There is no way that an industry or business can account and plan for the all the unforeseen emergency events. The failure to at least assess or evaluate the potential for emergencies or at the very least address the types of emergencies that could occur at a specific jobsite or work site could increase the amount of liability faced by the company or business.

It is extremely doubtful that all industry sectors or businesses do not have to plan for an emergency. Where employees exist, there is always potential for human emergencies such as injury, illness, death, violence, and medical emergencies. The weather and environment can also create natural emergencies such as storms, floods, earthquakes, and tornados. The man-made emergencies can not be overlooked either, such as fire, explosion, or chemical spills. The key is to be the best prepared as possible to react to any emergency.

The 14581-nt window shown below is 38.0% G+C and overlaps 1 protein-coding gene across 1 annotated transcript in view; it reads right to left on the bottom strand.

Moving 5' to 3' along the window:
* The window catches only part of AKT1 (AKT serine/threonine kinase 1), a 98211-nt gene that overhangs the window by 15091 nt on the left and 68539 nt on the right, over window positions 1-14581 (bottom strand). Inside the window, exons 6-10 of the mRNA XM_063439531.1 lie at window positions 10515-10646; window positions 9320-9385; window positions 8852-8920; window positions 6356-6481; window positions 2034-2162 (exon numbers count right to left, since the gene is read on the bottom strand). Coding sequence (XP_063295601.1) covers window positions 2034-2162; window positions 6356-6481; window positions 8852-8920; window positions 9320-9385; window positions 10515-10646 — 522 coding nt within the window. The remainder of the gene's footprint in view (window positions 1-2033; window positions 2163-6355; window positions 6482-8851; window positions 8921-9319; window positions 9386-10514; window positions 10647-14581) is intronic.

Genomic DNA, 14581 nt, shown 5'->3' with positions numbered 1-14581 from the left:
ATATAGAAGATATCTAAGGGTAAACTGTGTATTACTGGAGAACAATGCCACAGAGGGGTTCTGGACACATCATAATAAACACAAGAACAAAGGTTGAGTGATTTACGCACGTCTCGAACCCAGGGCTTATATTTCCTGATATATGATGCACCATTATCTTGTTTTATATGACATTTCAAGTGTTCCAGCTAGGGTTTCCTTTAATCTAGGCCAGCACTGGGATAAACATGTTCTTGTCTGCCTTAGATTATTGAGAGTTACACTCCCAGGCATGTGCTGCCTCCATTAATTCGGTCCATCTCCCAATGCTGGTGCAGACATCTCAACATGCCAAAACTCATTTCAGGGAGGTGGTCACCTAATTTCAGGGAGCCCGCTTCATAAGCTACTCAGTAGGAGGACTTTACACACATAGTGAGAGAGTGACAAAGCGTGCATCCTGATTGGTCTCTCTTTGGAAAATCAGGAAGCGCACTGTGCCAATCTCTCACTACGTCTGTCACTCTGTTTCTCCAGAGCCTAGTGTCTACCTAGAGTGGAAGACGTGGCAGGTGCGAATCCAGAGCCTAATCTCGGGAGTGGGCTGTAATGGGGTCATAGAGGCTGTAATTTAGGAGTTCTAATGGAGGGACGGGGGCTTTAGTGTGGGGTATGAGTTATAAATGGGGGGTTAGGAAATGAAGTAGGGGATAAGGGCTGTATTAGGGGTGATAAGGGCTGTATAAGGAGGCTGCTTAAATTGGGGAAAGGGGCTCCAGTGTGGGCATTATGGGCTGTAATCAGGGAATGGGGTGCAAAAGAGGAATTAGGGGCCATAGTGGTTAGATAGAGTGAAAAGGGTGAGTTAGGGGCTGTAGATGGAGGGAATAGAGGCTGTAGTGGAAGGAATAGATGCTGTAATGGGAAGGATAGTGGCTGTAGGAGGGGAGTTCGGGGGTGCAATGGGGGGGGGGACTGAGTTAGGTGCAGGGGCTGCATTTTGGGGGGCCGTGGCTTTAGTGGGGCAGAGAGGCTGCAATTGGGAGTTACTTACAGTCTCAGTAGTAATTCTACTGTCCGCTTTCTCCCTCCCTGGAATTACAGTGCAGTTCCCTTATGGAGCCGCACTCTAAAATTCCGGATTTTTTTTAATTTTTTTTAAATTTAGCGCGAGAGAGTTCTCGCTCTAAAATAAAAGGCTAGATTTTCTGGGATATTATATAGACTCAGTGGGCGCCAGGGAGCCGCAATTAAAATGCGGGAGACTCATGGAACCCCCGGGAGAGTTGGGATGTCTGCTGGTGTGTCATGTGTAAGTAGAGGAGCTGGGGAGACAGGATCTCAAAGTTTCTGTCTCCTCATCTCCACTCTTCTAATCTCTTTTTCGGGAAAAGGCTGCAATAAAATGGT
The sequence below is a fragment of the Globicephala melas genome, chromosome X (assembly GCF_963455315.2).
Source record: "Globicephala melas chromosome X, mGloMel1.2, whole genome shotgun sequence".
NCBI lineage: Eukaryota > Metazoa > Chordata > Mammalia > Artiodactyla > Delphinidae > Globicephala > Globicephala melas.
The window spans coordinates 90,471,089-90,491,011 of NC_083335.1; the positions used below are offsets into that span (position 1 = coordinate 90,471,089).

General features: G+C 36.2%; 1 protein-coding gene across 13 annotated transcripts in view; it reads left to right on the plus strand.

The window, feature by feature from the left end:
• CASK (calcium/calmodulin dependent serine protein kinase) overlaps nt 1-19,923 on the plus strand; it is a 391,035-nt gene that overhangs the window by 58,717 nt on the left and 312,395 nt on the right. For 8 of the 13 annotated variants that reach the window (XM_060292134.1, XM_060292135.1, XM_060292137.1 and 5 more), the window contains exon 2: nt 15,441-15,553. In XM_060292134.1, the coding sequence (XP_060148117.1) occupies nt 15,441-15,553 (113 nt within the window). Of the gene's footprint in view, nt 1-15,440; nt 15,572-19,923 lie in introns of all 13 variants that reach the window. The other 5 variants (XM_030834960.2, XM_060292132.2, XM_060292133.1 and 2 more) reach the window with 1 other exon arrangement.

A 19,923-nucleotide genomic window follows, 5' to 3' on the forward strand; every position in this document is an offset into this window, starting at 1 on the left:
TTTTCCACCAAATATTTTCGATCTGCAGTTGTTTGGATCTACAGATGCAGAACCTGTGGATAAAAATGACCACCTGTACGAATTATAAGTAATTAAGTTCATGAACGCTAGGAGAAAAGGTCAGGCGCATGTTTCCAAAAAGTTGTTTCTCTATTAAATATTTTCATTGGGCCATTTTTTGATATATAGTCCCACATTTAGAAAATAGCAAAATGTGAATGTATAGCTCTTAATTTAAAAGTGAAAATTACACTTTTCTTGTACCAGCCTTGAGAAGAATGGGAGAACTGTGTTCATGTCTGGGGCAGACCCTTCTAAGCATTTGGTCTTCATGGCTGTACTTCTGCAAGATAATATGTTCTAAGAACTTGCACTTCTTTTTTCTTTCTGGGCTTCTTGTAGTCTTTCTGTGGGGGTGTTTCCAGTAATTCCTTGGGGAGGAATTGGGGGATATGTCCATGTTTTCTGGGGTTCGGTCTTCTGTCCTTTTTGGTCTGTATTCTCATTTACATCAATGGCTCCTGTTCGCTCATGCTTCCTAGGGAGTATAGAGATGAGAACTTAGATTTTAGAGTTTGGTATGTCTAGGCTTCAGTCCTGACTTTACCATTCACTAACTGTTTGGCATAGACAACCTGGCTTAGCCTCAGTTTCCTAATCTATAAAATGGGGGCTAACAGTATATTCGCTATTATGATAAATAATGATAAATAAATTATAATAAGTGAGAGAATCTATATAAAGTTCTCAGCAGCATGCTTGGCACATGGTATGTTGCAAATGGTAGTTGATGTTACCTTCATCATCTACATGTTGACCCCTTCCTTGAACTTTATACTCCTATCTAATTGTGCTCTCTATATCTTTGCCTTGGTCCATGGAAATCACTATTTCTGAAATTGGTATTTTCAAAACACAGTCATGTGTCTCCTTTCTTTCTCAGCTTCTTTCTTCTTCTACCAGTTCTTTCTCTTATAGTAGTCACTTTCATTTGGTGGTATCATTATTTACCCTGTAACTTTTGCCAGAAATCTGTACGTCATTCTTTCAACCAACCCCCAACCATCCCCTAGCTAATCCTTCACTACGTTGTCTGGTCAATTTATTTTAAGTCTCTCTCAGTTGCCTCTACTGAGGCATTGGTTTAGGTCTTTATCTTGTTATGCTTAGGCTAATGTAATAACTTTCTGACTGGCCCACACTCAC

In recent years, emergency response has become much more complicated due to more than fire, accidents, weather, etc. With the advent of terrorism, all types of issues have arisen, such as bombing, sabotage, employee security, structure security, domestic disputes, etc. The potential outcomes of not planning for emergencies are destruction, deaths, injuries, illnesses, damage, property loss, pollution, and catastrophes. This is just another reason why emergency preparedness requires planning.

When looking at what hazards exist in a workplace, it is imperative that a worst-case scenario approach be employed. It is virtually impossible to address each possible hazard, but each industry has areas where it is most vulnerable or most at risk of an unplanned emergency event. A risk assessment of some type is the approach that will allow for the